Tableware in a restaurant or a home setting can elevate a dining experience or flatten it. Dining is about so much more than food, when we enjoy a meal all of our senses are engaged, and we are such very visual and tactile animals. If I go and eat a delicious meal off of a chunky, chipped plate that looks like it should belong in a run-down diner, I still enjoy the food but it draws away form the overall experience. Our work allows one to create and define a unique context for their food. We like to think about every aspect of our work, be it visual, tactile, even the sound something makes (different clay rings differently when you tap it). It all plays a role.
What emotions or thoughts do you hope to evoke from people who dine with your products?
I think we really just want to evoke a sense of wonder and appreciation for detail. We both love tiny moments and seeing the hand of a craftsman in something. If we can bring people out of a routine and get them to think about where things come from and how they are made, I think we did something special.
You recently had a very successful Kickstarter campaign to invest in equipment that would help you increase output. What was that experience like? What lessons did you draw from it?
The Kickstarter was a great success and a lot of work. We are vastly grateful to see how many people cameo out to support us and to support the ideal we represent of thoughtful, local design and craft. The experience was overall very positive and at times overwhelming. To be honest it is still ongoing as we move into the fulfillment process of getting everyone the gifts that they pledged money for. We want to make sure that the people who receive work from us are getting something really special that they will cherish as much as we cherish their support.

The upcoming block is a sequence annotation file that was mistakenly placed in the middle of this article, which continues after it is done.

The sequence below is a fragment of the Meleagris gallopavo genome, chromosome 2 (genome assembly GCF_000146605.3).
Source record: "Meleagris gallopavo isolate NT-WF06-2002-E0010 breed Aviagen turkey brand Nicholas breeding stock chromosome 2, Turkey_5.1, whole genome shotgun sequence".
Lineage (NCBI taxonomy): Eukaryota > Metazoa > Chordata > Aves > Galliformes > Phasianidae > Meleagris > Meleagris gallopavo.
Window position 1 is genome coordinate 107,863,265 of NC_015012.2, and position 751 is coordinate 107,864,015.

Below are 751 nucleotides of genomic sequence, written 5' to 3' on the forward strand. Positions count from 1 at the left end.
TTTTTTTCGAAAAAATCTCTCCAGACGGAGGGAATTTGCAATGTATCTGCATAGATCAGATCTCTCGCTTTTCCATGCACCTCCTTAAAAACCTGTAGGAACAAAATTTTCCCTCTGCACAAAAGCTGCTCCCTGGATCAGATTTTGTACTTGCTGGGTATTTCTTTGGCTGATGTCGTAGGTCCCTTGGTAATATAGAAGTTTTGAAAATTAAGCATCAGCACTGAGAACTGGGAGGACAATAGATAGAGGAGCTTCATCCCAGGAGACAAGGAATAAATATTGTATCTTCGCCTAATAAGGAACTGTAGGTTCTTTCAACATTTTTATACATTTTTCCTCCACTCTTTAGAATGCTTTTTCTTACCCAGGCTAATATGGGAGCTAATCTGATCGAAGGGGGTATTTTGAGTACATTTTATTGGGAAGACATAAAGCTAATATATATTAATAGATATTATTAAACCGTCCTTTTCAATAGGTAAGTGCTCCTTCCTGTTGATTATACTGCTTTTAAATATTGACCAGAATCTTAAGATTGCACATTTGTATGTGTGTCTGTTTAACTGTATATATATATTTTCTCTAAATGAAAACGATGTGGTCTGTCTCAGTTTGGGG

I think one good lesson we learned is just the power of partnership, we had a lot of friends and supporters who really helped us get the word out. It wouldn’t have happened without these strong relationships.
When can we expect to see your products available to the public? And where, if at all, on the West Coast?
Currently select wares can be purchased online at The-Commons and by special order through contacting us via email. We have had some interest from restaurants and shops on the West Coast, but we are being pretty selective at this point. We really like to have close relationships with our vendors and fostering such relationships across a continent can be difficult (though not impossible!). We also are planning to have a wider variety of wares available through our own website by early autumn this year, in time for the holidays.
What are 3 adjectives you’d each use to describe yourselves?
Adventurous || Ambitious || Playful
Have you got any words of wisdom for anyone thinking of starting a new business, or changing careers?
Be intentional, take it slow, never burn a bridge and always remember those who helped you coming up.
Thanks, Nate, for sharing a bit about Felt + Fat with us! I hope to see you in person sometime soon!
Feature image taken by John Carlano.